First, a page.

In Managed Behavioral Health Care, a Seat at the Table Is Not Enough

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Abstract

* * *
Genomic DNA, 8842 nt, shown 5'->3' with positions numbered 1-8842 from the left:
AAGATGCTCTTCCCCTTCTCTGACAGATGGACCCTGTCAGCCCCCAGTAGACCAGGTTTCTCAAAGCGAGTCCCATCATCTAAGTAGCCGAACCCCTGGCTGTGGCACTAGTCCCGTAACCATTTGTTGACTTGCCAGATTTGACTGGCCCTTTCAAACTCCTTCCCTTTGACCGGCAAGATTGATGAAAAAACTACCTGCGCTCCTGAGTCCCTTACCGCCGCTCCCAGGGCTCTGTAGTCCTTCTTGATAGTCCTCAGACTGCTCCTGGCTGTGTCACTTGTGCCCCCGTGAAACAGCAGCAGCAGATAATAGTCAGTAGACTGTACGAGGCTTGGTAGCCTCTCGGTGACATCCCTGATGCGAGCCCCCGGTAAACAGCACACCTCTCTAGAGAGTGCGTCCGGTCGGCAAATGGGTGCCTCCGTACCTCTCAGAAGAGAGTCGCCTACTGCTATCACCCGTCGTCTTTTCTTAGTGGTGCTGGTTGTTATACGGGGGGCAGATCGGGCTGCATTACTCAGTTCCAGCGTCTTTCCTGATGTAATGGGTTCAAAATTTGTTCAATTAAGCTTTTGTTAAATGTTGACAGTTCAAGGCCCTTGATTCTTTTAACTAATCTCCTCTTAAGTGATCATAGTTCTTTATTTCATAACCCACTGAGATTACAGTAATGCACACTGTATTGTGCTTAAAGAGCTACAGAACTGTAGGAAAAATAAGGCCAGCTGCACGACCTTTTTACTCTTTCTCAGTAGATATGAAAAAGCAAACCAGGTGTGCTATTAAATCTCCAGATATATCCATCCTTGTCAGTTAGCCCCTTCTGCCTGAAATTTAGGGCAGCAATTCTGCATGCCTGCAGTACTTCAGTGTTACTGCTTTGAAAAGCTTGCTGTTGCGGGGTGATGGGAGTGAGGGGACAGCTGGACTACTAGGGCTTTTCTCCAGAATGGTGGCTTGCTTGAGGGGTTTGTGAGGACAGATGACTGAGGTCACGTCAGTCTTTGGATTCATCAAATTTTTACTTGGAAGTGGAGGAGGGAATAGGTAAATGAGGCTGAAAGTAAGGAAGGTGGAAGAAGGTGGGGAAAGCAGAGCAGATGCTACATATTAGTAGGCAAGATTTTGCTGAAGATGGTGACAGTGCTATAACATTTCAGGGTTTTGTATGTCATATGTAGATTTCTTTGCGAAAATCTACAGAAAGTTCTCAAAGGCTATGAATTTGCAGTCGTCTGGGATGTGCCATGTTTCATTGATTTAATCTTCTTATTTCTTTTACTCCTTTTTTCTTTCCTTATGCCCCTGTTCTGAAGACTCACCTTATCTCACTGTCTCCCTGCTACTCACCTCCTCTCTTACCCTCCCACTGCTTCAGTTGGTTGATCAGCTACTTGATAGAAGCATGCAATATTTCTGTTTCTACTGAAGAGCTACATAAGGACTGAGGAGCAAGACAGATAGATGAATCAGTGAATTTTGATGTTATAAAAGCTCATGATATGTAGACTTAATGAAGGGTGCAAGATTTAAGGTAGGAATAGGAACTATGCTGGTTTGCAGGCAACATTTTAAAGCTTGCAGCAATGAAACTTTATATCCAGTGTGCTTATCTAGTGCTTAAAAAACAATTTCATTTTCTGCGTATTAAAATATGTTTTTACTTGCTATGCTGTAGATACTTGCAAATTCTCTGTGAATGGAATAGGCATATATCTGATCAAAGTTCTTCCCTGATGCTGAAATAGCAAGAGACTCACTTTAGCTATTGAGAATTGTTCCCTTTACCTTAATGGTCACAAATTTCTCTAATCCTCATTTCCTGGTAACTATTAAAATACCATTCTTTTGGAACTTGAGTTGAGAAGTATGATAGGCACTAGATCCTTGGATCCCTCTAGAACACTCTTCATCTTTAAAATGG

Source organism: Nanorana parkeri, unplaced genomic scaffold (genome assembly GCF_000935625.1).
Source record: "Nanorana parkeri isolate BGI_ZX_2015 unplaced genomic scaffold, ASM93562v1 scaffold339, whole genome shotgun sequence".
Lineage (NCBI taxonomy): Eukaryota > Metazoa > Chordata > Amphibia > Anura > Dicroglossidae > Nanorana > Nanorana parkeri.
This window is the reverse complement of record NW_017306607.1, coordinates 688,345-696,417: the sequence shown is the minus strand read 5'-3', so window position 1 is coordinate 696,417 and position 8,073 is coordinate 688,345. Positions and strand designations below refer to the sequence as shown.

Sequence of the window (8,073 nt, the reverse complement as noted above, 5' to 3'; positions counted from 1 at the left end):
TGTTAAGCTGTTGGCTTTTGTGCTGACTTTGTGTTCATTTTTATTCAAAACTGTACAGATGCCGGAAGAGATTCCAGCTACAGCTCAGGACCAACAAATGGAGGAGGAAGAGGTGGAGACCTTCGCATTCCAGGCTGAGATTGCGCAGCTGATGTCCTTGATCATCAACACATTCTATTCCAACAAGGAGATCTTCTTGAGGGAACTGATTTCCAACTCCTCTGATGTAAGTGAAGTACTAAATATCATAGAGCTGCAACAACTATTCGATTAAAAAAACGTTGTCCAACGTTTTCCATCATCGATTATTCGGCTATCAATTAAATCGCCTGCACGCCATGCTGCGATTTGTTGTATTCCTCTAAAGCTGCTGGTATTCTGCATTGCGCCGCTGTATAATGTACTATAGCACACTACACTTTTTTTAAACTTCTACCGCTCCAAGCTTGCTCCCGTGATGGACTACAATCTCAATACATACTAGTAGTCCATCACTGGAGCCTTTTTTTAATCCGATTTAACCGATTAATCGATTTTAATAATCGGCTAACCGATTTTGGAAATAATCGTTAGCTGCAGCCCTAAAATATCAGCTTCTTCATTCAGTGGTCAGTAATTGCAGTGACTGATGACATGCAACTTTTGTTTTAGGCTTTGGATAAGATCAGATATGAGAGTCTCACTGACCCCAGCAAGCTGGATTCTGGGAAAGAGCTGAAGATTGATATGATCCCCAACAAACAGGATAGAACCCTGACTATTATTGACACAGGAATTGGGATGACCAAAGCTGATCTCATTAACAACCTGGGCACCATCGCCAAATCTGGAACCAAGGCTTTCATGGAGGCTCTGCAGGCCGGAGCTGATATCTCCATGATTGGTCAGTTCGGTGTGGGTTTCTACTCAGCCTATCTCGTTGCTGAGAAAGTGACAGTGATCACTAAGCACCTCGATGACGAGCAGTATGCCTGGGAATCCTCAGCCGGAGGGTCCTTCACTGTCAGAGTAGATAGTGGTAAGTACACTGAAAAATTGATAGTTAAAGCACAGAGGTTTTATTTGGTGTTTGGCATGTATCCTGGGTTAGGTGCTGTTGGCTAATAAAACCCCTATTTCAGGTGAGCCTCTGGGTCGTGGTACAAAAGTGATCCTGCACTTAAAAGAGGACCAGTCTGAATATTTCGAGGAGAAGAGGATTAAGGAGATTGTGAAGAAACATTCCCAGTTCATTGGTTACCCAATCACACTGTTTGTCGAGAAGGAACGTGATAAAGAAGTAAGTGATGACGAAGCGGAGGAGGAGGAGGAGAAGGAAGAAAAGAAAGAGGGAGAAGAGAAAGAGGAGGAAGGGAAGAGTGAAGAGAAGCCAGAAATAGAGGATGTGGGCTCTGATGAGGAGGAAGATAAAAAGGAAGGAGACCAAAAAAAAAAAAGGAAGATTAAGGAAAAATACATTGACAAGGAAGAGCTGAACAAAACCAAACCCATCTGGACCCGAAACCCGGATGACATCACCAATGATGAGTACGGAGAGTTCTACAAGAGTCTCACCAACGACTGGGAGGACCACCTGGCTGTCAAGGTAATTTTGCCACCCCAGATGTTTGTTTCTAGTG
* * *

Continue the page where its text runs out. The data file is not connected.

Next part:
Topic: The involvement of individuals in recovery and their families has helped drive change in the behavioral health field. Medicaid managed care organizations (MCOs) can promote meaningful involvement by empowering stakeholders at every level of the organization. Purposes: Roles for self-identified service recipients, including membership on boards, advisory committees, and grievance committees; in research and evaluation; in employment at all levels of the MCO; and in individual interactions with providers—as well as the impact of this involvement on individuals and the organization—is explored. Sources Used: Research on the implications of service user involvement is reviewed and actual practice at an MCO is highlighted. Conclusions and Implications for Practice: Research on the benefits to organizations of service user involvement is scarce. However, based on their experiences, the authors believe it is not only the right thing to do, but the smart thing to do. They challenge the field to join them in involving service users and seeking ways to measure the impact of this empowerment on managed behavioral health care.

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